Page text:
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Unit Testing Succinctly: Testing Basics

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This post is part of a series called Unit Testing Succinctly.
Unit Testing Succinctly: Unit Test Tools
Unit Testing Succinctly: Visual Studio

This is an extract from the Unit Testing Succinctly eBook, by Marc Clifton, kindly provided by Syncfusion.

First, it is assumed that two other vital pieces of any software development project are in place:

  • A source control system, such as CVS, SVN, Git, Mercurial, etc.
  • A bug tracking system, such as Bugzilla, FogBugz, etc.

Microsoft provides integration of these pieces with Visual Source Safe, SharePoint, and other products.

If you do not have both of these pieces already in place, stop now. These are vital components of a good solid unit testing process.


So You Have a Bug

If you discover a bug, either through using the application or a failed unit test:

  • Report the bug in the bug tracker and assign it to someone.

If the bug is not reported by a unit test but was discovered through using the code (either another developer or a user):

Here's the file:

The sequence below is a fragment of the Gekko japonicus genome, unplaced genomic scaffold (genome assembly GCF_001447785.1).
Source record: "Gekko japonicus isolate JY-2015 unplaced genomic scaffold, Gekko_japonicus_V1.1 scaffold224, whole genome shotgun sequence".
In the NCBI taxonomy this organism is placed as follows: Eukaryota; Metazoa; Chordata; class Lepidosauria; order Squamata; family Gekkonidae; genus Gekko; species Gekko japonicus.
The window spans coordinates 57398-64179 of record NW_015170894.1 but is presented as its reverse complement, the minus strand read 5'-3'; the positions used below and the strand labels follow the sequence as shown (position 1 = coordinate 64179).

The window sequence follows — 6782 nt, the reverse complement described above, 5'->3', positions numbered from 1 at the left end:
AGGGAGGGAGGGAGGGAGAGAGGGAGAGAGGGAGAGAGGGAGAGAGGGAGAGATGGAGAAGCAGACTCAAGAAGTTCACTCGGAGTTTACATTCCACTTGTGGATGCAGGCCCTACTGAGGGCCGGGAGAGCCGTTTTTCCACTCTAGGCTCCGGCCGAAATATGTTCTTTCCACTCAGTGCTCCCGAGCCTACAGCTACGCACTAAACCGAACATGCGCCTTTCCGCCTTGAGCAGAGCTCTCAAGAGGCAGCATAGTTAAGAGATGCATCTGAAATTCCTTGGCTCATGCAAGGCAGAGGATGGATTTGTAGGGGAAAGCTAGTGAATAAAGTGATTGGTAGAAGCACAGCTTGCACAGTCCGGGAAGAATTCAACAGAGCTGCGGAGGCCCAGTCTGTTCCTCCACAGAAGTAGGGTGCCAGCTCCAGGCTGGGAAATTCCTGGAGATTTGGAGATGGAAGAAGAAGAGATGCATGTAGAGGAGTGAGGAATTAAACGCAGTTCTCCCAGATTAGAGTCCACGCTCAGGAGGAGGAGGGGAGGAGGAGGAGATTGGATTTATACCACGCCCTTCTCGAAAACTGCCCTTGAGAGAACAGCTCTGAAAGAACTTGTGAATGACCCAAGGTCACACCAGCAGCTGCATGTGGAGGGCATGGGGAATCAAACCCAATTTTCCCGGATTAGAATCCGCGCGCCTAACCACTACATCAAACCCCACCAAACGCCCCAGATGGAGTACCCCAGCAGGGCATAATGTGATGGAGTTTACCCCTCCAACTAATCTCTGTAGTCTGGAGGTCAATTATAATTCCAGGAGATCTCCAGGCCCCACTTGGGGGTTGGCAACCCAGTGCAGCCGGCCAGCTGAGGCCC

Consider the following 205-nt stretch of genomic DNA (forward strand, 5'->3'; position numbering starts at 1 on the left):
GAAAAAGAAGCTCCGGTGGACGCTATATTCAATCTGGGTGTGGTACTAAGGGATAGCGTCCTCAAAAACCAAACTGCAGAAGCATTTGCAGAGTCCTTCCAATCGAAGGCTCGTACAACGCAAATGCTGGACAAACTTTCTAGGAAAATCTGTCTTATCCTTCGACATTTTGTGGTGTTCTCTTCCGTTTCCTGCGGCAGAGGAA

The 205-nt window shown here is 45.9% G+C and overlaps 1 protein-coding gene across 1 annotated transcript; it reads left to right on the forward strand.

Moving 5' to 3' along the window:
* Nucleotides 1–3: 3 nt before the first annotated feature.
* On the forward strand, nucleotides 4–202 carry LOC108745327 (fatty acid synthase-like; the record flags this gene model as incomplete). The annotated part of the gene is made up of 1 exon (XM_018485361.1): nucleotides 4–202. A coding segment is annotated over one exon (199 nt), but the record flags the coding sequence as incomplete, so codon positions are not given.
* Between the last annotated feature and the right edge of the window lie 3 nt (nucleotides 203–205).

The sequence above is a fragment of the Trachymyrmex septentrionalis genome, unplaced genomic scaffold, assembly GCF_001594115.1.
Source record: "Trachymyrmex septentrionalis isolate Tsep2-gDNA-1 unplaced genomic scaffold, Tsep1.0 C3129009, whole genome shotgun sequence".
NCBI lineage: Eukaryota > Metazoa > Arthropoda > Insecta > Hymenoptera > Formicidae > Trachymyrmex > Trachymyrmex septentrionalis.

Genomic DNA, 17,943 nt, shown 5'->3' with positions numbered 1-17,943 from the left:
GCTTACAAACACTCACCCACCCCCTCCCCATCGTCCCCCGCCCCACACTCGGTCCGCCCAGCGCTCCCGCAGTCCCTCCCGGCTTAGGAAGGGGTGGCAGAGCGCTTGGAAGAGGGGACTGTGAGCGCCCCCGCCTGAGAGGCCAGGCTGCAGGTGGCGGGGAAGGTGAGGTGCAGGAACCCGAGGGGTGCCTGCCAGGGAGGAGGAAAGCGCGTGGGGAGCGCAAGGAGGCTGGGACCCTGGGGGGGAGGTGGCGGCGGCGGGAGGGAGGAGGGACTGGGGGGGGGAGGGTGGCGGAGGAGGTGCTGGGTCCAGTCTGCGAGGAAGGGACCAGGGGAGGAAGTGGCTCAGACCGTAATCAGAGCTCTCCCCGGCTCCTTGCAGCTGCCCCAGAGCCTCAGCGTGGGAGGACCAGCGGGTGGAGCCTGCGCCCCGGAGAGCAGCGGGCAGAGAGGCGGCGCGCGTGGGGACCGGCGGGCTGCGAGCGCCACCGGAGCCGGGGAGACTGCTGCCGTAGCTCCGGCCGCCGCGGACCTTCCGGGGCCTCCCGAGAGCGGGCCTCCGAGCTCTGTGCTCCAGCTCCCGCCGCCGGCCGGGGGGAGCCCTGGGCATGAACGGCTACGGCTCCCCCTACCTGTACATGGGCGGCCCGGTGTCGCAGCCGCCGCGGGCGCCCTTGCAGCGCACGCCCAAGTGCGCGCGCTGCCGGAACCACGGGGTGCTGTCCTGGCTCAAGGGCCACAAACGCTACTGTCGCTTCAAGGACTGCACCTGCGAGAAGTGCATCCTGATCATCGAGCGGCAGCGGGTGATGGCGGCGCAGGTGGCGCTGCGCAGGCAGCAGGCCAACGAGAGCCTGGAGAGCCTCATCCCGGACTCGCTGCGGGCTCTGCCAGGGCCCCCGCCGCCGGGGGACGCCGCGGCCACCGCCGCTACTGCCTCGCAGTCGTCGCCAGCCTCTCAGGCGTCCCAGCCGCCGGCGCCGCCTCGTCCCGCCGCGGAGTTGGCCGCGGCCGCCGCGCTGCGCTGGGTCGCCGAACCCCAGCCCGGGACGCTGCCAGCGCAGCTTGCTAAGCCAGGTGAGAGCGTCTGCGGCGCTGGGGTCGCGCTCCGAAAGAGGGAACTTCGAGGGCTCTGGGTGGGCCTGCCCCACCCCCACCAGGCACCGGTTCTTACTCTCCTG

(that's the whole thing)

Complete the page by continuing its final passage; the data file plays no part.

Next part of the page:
• Write the unit test that verifies how to create the issue (see “negative testing” described earlier).

With your source control system:

  • Consider creating a branch specifically for this bug fix.

Then:

  • Write the unit test that describes how the method should correctly behave.
  • Fix the bug and retest.

With your source control system:

  • Check in the changes, referring to the bug number assigned by the bug tracker.
  • If you added new unit tests, check these in, again referring to the bug number.
  • If you branched the code, decide when you want to merge the changes into the main branch.

Tracking and Reporting

By working with a bug-tracking and version-control system, anyone (from manager to junior programmer) can easily review:

  • The changes made to the code base.
  • The unit tests to create the problem.
  • The unit tests that fix the problem.

This makes life a lot easier for the developer team, the management, and even the end-user if your project is set up such that the end-user is interested in this level of detail. (For example, if software is developed in-house for another department, others might be interested in knowing when a bug is fixed.)

Integration with other technologies such as SharePoint can facilitate the communication between team members, managers, and other departments. Also, using sophisticated source control tools such as Perforce and continuous integration tools such as CruiseControl.NET will further integrate and automate the use of source control with unit testing, integration testing, reporting tools, and so forth.

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